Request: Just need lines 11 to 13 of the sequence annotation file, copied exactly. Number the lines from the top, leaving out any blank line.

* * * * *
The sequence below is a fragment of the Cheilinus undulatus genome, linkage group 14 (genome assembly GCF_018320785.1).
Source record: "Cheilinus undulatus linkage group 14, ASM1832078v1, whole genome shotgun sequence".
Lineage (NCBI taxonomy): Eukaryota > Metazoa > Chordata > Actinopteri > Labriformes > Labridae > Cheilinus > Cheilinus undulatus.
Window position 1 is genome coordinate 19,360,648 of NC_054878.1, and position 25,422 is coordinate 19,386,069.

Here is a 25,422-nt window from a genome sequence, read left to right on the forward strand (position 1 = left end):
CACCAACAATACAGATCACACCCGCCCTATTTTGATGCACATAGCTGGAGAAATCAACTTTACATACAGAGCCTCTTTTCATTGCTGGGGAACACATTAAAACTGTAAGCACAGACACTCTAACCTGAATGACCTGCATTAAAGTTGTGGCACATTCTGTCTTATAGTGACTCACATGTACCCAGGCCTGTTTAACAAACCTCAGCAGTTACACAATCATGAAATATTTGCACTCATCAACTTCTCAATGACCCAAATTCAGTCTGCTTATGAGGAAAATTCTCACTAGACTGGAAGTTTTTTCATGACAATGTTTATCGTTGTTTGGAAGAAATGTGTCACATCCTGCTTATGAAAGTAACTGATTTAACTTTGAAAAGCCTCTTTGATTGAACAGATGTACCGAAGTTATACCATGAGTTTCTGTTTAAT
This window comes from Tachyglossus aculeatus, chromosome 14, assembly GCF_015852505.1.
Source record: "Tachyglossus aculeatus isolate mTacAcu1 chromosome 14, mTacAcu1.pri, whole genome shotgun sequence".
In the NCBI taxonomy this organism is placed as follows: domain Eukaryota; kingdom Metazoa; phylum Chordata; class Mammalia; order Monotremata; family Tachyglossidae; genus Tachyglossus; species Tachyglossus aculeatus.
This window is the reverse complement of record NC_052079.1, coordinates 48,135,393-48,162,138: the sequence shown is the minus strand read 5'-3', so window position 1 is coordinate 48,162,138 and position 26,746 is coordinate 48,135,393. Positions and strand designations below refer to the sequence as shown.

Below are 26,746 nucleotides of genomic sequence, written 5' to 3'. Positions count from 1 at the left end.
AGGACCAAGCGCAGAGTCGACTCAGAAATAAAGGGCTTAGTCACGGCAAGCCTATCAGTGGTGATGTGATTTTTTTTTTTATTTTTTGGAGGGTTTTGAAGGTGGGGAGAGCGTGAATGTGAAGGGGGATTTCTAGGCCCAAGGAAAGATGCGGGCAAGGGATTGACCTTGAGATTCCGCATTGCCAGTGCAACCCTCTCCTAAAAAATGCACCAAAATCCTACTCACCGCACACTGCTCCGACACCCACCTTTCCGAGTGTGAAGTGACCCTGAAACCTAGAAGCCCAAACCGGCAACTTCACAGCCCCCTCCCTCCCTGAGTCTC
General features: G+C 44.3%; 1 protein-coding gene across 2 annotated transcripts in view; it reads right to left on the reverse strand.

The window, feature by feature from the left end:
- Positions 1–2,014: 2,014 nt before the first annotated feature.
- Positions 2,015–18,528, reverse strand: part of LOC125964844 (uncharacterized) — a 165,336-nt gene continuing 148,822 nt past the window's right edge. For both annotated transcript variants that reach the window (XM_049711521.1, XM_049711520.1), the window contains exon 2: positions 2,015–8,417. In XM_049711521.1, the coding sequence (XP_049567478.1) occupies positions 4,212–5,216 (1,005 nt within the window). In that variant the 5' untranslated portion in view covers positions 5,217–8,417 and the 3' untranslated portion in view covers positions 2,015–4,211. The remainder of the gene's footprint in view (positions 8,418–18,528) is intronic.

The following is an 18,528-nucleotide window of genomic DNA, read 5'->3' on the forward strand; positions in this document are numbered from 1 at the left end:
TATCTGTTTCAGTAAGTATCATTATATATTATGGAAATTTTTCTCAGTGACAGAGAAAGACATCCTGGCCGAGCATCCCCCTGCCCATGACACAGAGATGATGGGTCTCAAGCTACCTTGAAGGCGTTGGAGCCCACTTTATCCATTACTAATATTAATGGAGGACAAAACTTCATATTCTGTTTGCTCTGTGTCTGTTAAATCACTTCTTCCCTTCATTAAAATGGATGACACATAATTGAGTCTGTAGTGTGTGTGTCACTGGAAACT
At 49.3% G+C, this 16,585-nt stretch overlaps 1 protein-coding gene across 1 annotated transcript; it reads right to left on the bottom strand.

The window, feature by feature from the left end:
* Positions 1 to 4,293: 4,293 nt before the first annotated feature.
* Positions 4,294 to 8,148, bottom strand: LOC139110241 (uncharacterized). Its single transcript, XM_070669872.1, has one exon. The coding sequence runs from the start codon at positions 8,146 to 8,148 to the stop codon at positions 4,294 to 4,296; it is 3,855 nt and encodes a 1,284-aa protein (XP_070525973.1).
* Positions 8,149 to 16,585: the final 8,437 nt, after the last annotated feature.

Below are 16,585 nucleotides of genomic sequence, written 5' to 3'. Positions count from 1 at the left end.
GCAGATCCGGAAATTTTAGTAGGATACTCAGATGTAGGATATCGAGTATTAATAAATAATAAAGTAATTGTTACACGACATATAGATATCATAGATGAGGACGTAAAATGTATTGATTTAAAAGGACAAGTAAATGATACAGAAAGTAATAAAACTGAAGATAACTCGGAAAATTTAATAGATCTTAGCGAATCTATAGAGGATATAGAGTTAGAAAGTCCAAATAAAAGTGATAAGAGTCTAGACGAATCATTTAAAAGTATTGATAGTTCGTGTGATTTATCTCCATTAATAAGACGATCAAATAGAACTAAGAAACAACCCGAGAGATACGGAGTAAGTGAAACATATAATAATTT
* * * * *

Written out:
Below are 26,746 nucleotides of genomic sequence, written 5' to 3'. Positions count from 1 at the left end.
AGGACCAAGCGCAGAGTCGACTCAGAAATAAAGGGCTTAGTCACGGCAAGCCTATCAGTGGTGATGTGATTTTTTTTTTTATTTTTTGGAGGGTTTTGAAGGTGGGGAGAGCGTGAATGTGAAGGGGGATTTCTAGGCCCAAGGAAAGATGCGGGCAAGGGATTGACCTTGAGATTCCGCATTGCCAGTGCAACCCTCTCCTAAAAAATGCACCAAAATCCTACTCACCGCACACTGCTCCGACACCCACCTTTCCGAGTGTGAAGTGACCCTGAAACCTAGAAGCCCAAACCGGCAACTTCACAGCCCCCTCCCTCCCTGAGTCTC
General features: G+C 44.3%; 1 protein-coding gene across 2 annotated transcripts in view; it reads right to left on the reverse strand.